• Paying attention to the structure of their language and using similar phrases and expressions
  • Matching the characteristics of their voice in terms of tonality, volume, speed, rhythm etc.

…all the while listening intently to what they are saying, formulating the desired outcome(s) for the session and constructing the most appropriate questioning strategies to get you there!!

That’s a lot to pay attention to and keep track of, so here are a few tips to make it a little easier on yourself as the coach…

  • When you first meet the coachee, invite them to sit down first. That way you can make a quick assessment of their overall posture and position in the chair and ensure you adopt a similar body position from the start.
  • Instead of listening only to the actual words they are using in order to get an understanding of their thinking style, begin to watch and listen for some of the non-verbal clues they may be giving, for example:
    • The pitch and rate of their speech will indicate whether they are processing information visually (higher pitch, fast rate), auditorally (medium pitch, medium rate) or kinaesthetically (lower pitch, slower rate).
    • Similarly, the position of their gestures can also be a useful marker for these areas
  • High level, rapid hand movements (visual)
  • Mid-chest, even paced gestures (auditory)
  • Low down, often towards the abdomen (kinaesthetic)
  • By following the overall rhythm of their speech you will automatically be matching their breathing rate (one of the strongest indicators of deep rapport) – we take a breath at the end of sentence or train of thought, creating a pause in the flow of words. We only speak when breathing out.

Matching, Pacing, Leading

The ideas above focus on the skills of matching and pacing (following) what your coachee is doing in order to establish rapport at a deeper (or faster) level than may otherwise have happened.

“Leading” may initially feel counter-intuitive in terms of so-called non-directive coaching. However, there are two very important reasons for developing skill in this area…

  • In the most sensitive (often values-based) coaching sessions it is vital to know that sufficient rapport exists between you and the coachee before you ask the more contentious or potentially “difficult” questions. In these situations Leading is a useful strategy to test the level of rapport…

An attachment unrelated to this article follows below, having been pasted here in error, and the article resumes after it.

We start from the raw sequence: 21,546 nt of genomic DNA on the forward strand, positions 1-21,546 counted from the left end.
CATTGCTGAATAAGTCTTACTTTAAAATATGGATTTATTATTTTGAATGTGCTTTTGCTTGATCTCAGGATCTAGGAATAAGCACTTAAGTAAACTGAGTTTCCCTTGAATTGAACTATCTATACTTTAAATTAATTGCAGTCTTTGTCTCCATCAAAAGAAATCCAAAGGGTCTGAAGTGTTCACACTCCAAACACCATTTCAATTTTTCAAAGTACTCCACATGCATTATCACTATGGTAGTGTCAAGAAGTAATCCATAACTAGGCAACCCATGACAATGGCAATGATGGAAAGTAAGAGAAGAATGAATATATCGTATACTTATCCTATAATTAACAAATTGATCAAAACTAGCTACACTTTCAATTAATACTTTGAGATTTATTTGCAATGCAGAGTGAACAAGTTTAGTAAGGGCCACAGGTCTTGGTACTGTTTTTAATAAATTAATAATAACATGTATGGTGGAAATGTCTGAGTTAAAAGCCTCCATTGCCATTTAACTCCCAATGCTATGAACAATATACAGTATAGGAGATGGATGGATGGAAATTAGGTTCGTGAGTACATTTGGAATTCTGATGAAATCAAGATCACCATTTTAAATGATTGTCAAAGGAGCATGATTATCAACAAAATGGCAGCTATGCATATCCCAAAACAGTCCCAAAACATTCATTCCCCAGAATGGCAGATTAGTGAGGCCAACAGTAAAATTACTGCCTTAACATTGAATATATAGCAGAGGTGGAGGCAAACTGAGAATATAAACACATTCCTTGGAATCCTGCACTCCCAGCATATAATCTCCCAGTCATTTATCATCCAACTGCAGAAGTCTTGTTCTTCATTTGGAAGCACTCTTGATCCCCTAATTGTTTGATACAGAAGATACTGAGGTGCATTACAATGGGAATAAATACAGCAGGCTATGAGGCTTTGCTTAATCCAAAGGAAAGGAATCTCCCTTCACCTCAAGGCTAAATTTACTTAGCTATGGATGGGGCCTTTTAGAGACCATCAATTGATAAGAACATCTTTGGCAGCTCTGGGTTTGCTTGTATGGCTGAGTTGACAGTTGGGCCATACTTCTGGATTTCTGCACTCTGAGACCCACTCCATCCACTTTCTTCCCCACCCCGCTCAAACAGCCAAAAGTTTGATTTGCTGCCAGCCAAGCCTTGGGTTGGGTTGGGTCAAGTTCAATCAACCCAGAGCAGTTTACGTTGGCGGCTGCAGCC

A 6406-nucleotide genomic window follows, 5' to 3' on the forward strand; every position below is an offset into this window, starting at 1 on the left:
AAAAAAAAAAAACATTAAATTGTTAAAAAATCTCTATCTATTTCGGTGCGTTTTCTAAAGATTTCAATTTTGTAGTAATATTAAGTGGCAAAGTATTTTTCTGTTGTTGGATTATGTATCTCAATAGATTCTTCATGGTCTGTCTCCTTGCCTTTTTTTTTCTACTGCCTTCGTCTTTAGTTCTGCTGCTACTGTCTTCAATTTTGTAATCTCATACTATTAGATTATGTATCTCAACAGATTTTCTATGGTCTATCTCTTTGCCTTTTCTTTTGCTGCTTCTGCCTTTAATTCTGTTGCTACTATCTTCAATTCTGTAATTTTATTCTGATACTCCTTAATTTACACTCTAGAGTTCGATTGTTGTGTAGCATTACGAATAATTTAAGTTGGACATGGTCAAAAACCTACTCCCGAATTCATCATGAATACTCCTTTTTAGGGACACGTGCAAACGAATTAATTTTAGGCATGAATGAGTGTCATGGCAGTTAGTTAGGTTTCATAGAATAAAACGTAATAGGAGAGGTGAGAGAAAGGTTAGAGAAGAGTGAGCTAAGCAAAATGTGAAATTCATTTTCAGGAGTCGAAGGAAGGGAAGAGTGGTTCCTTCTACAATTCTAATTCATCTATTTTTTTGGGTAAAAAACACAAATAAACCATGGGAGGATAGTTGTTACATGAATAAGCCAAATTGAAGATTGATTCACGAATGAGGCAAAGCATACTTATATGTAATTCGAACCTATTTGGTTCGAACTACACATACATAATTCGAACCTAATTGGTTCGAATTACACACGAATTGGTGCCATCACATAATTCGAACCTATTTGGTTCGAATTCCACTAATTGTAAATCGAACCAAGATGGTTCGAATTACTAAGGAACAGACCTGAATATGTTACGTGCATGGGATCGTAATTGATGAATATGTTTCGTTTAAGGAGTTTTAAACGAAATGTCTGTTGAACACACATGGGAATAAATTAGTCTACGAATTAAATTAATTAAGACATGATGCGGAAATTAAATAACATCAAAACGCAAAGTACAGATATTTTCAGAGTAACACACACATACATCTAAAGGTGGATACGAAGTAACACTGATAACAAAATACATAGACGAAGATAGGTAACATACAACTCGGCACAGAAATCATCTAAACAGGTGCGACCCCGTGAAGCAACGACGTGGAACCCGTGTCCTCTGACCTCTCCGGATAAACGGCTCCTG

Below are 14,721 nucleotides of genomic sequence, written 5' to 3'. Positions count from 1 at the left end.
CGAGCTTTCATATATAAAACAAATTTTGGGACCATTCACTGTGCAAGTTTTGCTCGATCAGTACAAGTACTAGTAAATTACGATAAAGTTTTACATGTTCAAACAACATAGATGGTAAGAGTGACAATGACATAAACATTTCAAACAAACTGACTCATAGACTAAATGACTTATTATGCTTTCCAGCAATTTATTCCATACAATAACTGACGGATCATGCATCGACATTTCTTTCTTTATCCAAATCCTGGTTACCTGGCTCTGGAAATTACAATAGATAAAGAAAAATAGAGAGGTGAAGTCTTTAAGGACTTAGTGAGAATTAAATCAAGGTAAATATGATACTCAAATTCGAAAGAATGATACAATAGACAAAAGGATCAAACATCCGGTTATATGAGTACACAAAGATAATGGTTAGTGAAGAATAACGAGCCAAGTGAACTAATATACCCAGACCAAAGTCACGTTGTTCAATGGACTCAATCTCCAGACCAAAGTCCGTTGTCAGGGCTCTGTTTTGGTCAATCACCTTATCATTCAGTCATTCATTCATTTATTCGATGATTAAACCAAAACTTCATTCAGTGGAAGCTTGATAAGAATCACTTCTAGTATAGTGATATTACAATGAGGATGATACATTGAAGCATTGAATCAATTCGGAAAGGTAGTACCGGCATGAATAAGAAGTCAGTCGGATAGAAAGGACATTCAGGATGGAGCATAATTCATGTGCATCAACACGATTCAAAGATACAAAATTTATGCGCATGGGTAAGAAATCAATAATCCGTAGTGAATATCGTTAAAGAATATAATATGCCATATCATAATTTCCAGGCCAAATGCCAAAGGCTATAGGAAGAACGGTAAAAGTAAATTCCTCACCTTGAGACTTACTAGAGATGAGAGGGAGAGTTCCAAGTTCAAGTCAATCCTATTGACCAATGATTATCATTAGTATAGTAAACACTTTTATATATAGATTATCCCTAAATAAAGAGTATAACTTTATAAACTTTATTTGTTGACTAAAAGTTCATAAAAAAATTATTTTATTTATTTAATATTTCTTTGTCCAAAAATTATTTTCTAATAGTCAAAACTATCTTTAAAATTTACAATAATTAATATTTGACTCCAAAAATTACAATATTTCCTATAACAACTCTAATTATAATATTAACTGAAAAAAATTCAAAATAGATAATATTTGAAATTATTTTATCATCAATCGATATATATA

• Instead of continuing to follow what the coachee is doing, try making some small change in your body language (e.g. hand gesture, angle of the head, sitting position) or in your voice (talk faster or slower, change the volume or pitch), and notice if your coachee makes a similar adjustment within 45 seconds. If they do, this indicates that you have established a sufficient level of rapport and trust to make it most likely that the coachee will be willing to answer your questions. If there is no matching response, merely go back to pacing them for while and then try it again.
  • Leading can also be used to elicit a state change in your coachee. For example…
    • Suppose you meet someone in the corridor who has just come out of a difficult meeting with their boss, which has left them angry and frustrated. They stop to talk to you and “have a moan” about what has just happened. You know they are on their way to another meeting, for which they need to arrive in a calm and relaxed state. So you only have 2 or 3 minutes to conduct a mini coaching session to help them achieve that. The temptation is to immediately adopt the desired calm and relaxed state (soft voice, low volume, slow rate), in the belief that this will influence them to do the same. In fact the opposite is likely to be the case. Even if you are using calming words, if the rest of your behaviour is not initially matching their state (lots of energy in the voice, rapid speech, staccato rhythm) they will unconsciously sense “you’re not listening to me, you don’t understand”. Instead begin by matching their level of energy, rate of speech etc., (but not the content of what they are saying), pace it for a sentence or two, and then begin to lead them to a more relaxed state by lowering your voice, speaking more calmly and quietening your body language. You can still use the same “I understand” words, but now your whole communication is also saying the same thing, and you will notice how in just a couple of minutes (or even less) you can lead them into a much more resourceful state for their next meeting.
Getting to the “Real” Issue

As we’ve discussed in previous top tips, one of the most effective ways to lasting and sustainable change is through an understanding of the values which are driving behaviour. Therefore the more quickly you as a coach can understand the values which are driving your coachee to do (or not do) something, the more effective the coaching session is likely to be.

So, rather than spending a lot of time establishing a detailed background – who did what to who, where and why, etc. – listen to what your coachee is saying with the question “what has to be true for that to be true?” in your mind – in other words “what are the unspoken values that would have to be in place for that behaviour to make sense?”.

Answering that question for yourself will provide valuable information on what is truly important to your coachee, and which values need to be met in order for them to be willing to change.

No.8 – “Avoiding the Traps”

In any situation of this kind, there are a number of so-called psychological traps to watch out for. I‟ve outlined some of the most common below, along with illustrations of how they present themselves and tips on what to do to avoid them.